Coronavirus contact tracing “not going well,” says Fauci

There are only a handful of proven interventions to slow the spread of the coronavirus. One of them is locating contacts and “it’s not going well,” White House health adviser Dr. Anthony Fauci said Friday.

Contact tracing occurs when trained personnel contact infected people to investigate where they might have been infected and to whom they may have been exposed to the virus. Along with widespread testing and the ability to isolate potentially infectious people, screening is a former public health intervention that is now increasing on an unprecedented scale.

“It is not going well. I have to tell you it is not going well,” Fauci said in an interview with CNBC’s Meg Tirrell. “What we need to do is rethink, and right now, we have the idea that a lot more evidence will enter the community and even group the evidence.”

The White House advised states not to reopen until they had built the infrastructure for widespread testing and contact tracing, although the federal government did not specify what a robust tracking infrastructure would look like. Rather than developing a coordinated national monitoring plan, which some countries like Germany have done, the Centers for Disease Control and Prevention has instead sought to support local efforts.

Earlier this week, CDC Director Dr. Robert Redfield testified that there are about 27,000 to 28,000 people doing contact search work across the country. He later acknowledged that he estimates the required workforce to be about 100,000 tracers. Former CDC director Dr. Tom Frieden believes the country will need even more, up to 300,000.

“Saying you’re going to go out there and identify, contact, track and isolate, that doesn’t mean anything until you do,” Fauci said. “Don’t check the box that you did, but actually do it. Get people on the ground. Not on the phone. When you identify someone, have a place to put them out of social interaction.”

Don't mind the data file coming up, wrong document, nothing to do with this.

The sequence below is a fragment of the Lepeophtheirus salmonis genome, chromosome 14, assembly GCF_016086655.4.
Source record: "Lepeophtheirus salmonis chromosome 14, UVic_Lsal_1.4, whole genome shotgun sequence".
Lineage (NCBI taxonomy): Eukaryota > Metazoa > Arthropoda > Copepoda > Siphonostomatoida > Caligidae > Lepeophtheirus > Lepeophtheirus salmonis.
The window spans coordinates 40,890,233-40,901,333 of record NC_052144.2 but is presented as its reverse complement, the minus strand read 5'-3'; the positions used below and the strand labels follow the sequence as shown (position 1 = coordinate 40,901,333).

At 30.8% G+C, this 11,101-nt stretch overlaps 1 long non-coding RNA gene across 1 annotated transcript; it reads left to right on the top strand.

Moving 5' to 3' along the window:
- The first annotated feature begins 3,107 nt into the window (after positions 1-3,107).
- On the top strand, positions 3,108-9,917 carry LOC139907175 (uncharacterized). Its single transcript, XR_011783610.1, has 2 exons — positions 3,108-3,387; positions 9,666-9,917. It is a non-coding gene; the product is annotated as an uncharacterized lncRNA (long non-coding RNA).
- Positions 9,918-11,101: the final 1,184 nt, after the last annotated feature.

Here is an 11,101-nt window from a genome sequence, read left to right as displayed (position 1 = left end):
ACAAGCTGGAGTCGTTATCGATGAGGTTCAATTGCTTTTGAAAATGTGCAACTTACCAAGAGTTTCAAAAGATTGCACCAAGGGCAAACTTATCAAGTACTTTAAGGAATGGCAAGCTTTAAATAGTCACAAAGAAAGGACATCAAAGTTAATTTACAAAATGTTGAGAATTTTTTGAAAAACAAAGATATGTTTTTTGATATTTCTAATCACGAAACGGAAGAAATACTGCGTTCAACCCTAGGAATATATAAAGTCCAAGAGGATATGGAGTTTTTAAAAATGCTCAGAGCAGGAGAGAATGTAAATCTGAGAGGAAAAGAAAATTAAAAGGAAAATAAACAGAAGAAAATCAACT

Instead of federal tracking leadership, underfunded and overwhelmed local health departments have rushed to implement the necessary systems, contact tracking specialists who previously spoke to CNBC said. States have presented their plans to increase follow-up through July to the CDC, Redfield told reporters in a conference call Thursday.

The CDC has allocated more than $ 10 billion for states to increase testing, tracing and isolation, but Fauci said he doesn’t see local officials making the kind of progress that he would like to see. He added that some states have done well to increase their programs. Getting more jurisdictions to do that work in preparation for the fall, when Fauci said he hopes cases will come up again, will be key.

“When fall comes, we had better be prepared for sudden cases and, as I have said so many times for months, we have a few months to prepare for that,” he said. “So when that happens, we must be able to do the proper and effective way of identifying, isolating, and tracing contacts.”

To speed up testing more quickly, the coronavirus working group, of which Fauci is a member, is now considering “clustering tests,” he said. That’s when health officials carry out up to 40 tests at a time, and if it turns negative, it indicates that everyone in the group is not infected.

“If you get a positive result, you go back and try to find out who that positive is,” he said. “We really need to start doing it because the idea of ​​doing individual identification, isolation, contact tracing, particularly in some communities where people don’t want to cooperate. They don’t want to tell them where they have been and who they have been with.”

It appears that infected people can transmit the virus before they develop symptoms or have only mild symptoms, Fauci said, underscoring the need for even more testing than the US is already doing. He said he is personally a advocate of “flooding the system with evidence, so you really understand what is going on in the community well.”

“I think we need to do that,” he said.

The nation’s seven-day average of new Covid-19 cases hit a record high of more than 33,000 cases on Thursday compared to a week ago, according to a CNBC analysis of data from Johns Hopkins University. Since the start of the outbreak, more than 2.42 million cases have been confirmed in the US, and at least 124,468 people have died.

As coronavirus cases increase, Fauci warned on Friday that the country will soon “see more deaths.”